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I think you should set the full path, before passing the argument it has to start with a ” before a space.
Switch to full stop after absolute path declaration – also set the working directory as you have to know where the program is.
You could also use the Perl Sub-Handlers list in the send_headers() sub-routine to look for special HTTP-Requests.
[The List sub-handler lets you catch certain requests]
And at some point of the code you could set it to HTML-Response.
And at last you might want to look at the WWW::Mechanize::LWP::UserAgent module – that class can change the HTTP user agent the LWP::Protocol object is using.

Q:

Expected value of a result of two independt random variables

I have a vector of negative, real values $x$ and a vector of non-negative values $y$. As you can see, I would like to compute their product.
For the’real’ part I can solve the problem quite easy
$E(x) = E[-x] = -E[x]$
or $E(x) = E(x^2) – E(x)$, as there are pairwise independent entries in the vector.
For the non-negative part I started to think about the convolution of two CDF’s.
$$F_{x*y}(t)=\int_{ -\infty}^{\infty}f_x(x)f_y(y)dx$$
That doesn’t look so bad. However, now I am stuck at the derivation, which involves
$$F_{x+y}(t)=\int_{ -\infty}^{\infty}f_x(x)f_y(y)dx$$
What is

the origin of that assumption

Thank you very much

A:

Your problem doesn’t require $x$ and $y$ to be independent.
For simplicity, let’s take $x$ to be $\mathcal N(0,1)$ and $y$ to be $\mathcal U(-1,1)$.
For $n\in\mathbb N$, the joint density of $(x,y)$ is:
\begin{align*}
f_{x,y}(

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However, the disclosure of the ‘276 patent is incorporated herein by reference and it is noted that it was not confirmed that the dielectric constant of the chemical vapor deposition polymer reaches 5.0.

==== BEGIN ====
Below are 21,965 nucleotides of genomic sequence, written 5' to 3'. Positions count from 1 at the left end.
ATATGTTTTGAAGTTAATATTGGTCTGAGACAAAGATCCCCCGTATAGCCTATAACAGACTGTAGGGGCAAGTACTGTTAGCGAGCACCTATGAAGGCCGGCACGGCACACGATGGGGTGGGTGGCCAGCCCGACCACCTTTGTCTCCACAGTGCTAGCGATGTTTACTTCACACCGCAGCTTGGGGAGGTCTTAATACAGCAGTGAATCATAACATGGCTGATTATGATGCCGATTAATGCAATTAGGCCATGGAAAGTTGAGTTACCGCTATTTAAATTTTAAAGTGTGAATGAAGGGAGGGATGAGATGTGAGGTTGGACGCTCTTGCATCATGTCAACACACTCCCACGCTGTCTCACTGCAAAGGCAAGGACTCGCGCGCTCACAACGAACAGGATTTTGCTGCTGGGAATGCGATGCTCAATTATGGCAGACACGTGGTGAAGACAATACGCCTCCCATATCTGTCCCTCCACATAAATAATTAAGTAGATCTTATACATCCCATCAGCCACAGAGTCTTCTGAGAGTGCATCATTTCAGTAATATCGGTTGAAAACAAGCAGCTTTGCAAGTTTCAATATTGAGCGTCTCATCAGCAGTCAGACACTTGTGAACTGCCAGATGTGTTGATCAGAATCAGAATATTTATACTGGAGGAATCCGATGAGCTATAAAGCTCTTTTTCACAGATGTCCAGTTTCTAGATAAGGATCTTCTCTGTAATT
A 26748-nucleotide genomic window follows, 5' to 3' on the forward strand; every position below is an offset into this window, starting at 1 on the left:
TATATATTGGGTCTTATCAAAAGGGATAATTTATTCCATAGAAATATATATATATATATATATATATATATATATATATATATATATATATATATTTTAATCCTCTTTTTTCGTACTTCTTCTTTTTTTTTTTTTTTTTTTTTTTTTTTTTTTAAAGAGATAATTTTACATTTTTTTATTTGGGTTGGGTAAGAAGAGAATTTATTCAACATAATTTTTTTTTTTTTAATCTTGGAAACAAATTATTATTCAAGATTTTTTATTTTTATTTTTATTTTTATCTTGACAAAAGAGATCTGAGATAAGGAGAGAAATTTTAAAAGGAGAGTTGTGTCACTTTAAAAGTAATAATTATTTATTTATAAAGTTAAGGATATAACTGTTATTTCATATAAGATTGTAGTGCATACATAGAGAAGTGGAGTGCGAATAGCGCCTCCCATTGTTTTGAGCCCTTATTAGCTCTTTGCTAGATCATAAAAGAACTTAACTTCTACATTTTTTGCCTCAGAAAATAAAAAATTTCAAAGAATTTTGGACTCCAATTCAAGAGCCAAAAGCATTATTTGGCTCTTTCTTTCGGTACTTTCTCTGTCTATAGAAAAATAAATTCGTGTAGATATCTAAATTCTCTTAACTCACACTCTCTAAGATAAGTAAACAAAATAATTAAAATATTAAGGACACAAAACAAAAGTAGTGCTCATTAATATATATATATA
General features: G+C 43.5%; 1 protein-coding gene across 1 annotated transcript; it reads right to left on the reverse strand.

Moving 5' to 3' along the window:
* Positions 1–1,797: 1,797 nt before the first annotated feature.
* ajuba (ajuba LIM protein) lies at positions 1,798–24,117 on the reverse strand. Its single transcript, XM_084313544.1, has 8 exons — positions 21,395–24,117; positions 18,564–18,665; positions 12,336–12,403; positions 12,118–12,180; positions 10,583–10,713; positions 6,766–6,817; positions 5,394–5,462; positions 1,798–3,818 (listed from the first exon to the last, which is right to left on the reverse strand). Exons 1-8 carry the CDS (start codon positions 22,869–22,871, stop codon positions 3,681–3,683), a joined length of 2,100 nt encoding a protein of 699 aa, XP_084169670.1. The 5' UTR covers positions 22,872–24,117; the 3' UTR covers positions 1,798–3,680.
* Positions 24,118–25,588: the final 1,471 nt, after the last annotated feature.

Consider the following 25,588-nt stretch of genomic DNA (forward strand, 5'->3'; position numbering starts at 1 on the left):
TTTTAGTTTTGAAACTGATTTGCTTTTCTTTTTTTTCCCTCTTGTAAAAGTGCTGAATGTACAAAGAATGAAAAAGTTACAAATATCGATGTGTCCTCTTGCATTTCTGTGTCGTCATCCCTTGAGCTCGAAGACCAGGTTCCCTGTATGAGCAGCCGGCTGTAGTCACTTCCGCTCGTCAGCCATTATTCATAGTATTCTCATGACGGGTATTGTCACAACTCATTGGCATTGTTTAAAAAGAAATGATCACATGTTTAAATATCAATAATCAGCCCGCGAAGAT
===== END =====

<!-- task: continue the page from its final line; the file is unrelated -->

U.S. Pat. No. 6,065,543 to Messina and entitled “Method of forming an electromagnetic shield” discloses a method for forming an electrical conductor shaped in the form of a long tube that extends into the tube forming the reaction chamber to electrically shield components within the tube. The method requires a lengthy starting procedure and much time to ensure that the tube is completely cut and sealed to the desired length to provide the desired degree of shielding and non-shielding of the reaction chamber. The shielding is fragile and weak. Also, the shielding can cause erosion of components.
In addition, the two-part lead ring is a difficult, time-consuming and expensive to manufacture. The lead ring must be precisely formed, assembled together, and then welded together. The prior art does not provide a simple, reliable and cost-effective means of providing shielding.
Moreover, the disclosure of the ‘543 patent is incorporated herein by reference and is noted that it was not confirmed that the dielectric constant of the chemical vapor deposition polymer reaches 5.0.
Therefore, there is a need for a means of reducing the environmental impact of conventional CVD. CVD is regarded as a major contributor to the environment because of the various organic materials that are needed to be used to form the various films that are used to form the various device structures. For example, the metals such as copper, tantalum, titanium, molybdenum, tungsten, tantalum nitride, titanium nitride, tantalum silicide, titanium silicide, titanium silicon nitride and mixtures of two or more thereof must be used for electrically conductive films, and a wide variety of organic chemical compounds are used to form the various dielectric layers, such as silicon oxide, fluorinated silicate glass, phosphosilicate glass, borophosphosilicate glass, borosilicate glass, borophosphosilicate glass and amorphous carbon. Also, the CVD of metal films or metal nitrides requires various metals and metal oxides that are needed to be used to form the various films.
In addition, there are many conventional